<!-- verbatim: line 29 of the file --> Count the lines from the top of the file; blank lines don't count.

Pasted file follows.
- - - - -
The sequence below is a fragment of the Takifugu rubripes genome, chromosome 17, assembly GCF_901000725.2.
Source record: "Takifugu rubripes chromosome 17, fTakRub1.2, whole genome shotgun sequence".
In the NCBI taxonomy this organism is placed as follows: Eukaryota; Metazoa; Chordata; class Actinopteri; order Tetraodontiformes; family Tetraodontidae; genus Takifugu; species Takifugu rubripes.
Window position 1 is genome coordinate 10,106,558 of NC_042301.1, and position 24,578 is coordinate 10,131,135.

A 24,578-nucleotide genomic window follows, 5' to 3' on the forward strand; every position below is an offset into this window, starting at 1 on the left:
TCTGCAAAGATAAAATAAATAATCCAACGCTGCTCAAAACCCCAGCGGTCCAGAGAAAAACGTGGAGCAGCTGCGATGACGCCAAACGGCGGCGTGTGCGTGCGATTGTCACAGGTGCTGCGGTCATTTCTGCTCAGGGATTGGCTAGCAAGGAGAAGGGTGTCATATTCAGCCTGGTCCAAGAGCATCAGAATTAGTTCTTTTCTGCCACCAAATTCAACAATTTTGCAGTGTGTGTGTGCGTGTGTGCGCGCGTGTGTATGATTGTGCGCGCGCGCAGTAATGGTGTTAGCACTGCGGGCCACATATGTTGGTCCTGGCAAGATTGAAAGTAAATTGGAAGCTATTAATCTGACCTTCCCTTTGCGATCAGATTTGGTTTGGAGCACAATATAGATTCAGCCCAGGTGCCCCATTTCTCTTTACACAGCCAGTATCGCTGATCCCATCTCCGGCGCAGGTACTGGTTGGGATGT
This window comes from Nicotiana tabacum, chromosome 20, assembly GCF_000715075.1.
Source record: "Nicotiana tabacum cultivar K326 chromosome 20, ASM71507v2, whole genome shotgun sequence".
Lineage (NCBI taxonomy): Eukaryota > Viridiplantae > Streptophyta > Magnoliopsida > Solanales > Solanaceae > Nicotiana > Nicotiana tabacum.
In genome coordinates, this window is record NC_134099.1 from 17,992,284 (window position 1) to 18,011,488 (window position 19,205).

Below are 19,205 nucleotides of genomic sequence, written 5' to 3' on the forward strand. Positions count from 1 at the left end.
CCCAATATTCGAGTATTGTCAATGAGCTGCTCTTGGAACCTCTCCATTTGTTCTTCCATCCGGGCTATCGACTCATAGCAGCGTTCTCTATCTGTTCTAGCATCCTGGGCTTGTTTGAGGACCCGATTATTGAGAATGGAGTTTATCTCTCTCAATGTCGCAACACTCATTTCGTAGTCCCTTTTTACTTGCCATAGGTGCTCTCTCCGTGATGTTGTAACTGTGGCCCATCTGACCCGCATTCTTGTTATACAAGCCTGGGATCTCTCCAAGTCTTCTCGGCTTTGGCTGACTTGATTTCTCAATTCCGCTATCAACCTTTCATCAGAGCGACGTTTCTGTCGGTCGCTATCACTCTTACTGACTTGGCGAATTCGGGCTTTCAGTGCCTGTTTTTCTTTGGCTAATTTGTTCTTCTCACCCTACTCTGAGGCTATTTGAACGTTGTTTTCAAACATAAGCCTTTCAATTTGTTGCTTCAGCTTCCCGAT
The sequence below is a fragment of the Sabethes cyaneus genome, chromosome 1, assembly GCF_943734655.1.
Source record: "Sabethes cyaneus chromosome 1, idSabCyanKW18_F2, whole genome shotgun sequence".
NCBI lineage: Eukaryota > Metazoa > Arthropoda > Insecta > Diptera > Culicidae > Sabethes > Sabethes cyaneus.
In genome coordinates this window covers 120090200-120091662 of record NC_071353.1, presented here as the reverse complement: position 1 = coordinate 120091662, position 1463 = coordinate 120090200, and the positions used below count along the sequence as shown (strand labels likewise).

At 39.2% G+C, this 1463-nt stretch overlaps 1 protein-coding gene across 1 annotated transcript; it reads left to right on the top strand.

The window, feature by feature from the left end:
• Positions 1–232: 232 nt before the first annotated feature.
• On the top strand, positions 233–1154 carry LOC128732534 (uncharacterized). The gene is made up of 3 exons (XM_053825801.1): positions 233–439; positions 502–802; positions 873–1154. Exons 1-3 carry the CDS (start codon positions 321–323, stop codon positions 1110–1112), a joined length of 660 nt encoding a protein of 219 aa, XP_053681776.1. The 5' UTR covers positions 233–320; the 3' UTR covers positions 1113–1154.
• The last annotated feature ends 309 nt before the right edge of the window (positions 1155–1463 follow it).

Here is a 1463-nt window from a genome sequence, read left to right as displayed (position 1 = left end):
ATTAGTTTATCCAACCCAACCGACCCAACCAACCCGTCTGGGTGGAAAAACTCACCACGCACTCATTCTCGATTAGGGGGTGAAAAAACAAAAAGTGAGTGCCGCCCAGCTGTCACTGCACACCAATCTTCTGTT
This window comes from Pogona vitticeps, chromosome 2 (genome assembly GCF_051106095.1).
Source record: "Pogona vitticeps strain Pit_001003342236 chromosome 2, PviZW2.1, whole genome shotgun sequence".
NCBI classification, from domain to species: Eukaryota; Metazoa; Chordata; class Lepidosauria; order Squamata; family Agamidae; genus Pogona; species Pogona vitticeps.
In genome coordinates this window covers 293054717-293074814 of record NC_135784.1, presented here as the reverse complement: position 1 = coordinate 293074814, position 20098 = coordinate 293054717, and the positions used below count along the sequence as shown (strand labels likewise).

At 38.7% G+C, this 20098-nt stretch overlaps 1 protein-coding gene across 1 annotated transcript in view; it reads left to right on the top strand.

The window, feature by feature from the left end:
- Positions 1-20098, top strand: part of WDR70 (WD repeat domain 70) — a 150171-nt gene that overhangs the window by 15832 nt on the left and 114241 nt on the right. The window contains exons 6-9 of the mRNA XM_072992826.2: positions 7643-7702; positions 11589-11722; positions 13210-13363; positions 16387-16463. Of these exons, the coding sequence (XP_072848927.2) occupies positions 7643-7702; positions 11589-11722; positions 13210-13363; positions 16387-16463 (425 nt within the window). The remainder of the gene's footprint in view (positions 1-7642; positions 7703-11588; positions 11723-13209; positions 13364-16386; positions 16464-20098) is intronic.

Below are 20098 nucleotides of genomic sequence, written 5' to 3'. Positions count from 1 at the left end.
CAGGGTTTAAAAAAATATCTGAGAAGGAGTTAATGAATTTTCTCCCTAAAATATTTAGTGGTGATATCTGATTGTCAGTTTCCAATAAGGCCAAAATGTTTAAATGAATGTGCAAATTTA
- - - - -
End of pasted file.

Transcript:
The window, feature by feature from the left end: